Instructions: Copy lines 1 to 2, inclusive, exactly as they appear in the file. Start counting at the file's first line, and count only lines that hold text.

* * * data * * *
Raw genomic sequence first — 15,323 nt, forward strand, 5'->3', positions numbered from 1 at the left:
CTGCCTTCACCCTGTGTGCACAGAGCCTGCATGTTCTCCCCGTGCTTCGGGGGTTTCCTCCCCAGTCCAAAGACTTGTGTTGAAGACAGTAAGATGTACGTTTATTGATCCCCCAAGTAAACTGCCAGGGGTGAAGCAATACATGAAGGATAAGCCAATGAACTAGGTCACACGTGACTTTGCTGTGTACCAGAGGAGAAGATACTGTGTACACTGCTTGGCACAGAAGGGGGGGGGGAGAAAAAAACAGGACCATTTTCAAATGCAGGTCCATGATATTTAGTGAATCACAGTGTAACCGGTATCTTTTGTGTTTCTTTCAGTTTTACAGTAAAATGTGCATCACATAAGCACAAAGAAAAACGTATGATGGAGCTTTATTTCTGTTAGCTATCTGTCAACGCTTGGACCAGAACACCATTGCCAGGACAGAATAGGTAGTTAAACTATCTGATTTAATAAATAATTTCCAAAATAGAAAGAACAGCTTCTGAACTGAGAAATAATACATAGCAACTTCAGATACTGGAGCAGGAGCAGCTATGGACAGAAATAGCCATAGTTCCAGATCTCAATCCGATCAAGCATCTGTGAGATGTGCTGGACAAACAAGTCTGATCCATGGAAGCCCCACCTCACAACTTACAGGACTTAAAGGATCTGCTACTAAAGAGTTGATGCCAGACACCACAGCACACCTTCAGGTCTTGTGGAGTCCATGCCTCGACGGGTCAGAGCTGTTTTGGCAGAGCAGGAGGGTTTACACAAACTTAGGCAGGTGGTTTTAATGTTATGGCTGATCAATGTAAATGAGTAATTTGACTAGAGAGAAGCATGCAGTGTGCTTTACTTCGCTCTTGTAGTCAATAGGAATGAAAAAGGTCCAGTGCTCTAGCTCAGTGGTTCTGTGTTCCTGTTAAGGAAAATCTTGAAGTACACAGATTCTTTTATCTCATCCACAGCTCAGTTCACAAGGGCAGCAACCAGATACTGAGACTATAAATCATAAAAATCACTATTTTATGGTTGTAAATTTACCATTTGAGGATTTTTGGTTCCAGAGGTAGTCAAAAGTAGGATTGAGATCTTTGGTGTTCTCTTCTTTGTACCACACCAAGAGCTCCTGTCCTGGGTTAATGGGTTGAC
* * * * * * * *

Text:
Raw genomic sequence first — 15,323 nt, forward strand, 5'->3', positions numbered from 1 at the left:
CTGCCTTCACCCTGTGTGCACAGAGCCTGCATGTTCTCCCCGTGCTTCGGGGGTTTCCTCCCCAGTCCAAAGACTTGTGTTGAAGACAGTAAGATGTACGTTTATTGATCCCCCAAGTAAACTGCCAGGGGTGAAGCAATACATGAAGGATAAGCCAATGAACTAGGTCACACGTGACTTTGCTGTGTACCAGAGGAGAAGATACTGTGTACACTGCTTGGCACAGAAGGGGGGGGGGAGAAAAAAACAGGACCATTTTCAAATGCAGGTCCATGATATTTAGTGAATCACAGTGTAACCGGTATCTTTTGTGTTTCTTTCAGTTTTACAGTAAAATGTGCATCACATAAGCACAAAGAAAAACGTATGATGGAGCTTTATTTCTGTTAGCTATCTGTCAACGCTTGGACCAGAACACCATTGCCAGGACAGAATAGGTAGTTAAACTATCTGATTTAATAAATAATTTCCAAAATAGAAAGAACAGCTTCTGAACTGAGAAATAATACATAGCAACTTCAGATACTGGAGCAGGAGCAGCTATGGACAGAAATAGCCATAGTTCCAGATCTCAATCCGATCAAGCATCTGTGAGATGTGCTGGACAAACAAGTCTGATCCATGGAAGCCCCACCTCACAACTTACAGGACTTAAAGGATCTGCTACTAAAGAGTTGATGCCAGACACCACAGCACACCTTCAGGTCTTGTGGAGTCCATGCCTCGACGGGTCAGAGCTGTTTTGGCAGAGCAGGAGGGTTTACACAAACTTAGGCAGGTGGTTTTAATGTTATGGCTGATCAATGTAAATGAGTAATTTGACTAGAGAGAAGCATGCAGTGTGCTTTACTTCGCTCTTGTAGTCAATAGGAATGAAAAAGGTCCAGTGCTCTAGCTCAGTGGTTCTGTGTTCCTGTTAAGGAAAATCTTGAAGTACACAGATTCTTTTATCTCATCCACAGCTCAGTTCACAAGGGCAGCAACCAGATACTGAGACTATAAATCATAAAAATCACTATTTTATGGTTGTAAATTTACCATTTGAGGATTTTTGGTTCCAGAGGTAGTCAAAAGTAGGATTGAGATCTTTGGTGTTCTCTTCTTTGTACCACACCAAGAGCTCCTGTCCTGGGTTAATGGGTTGAC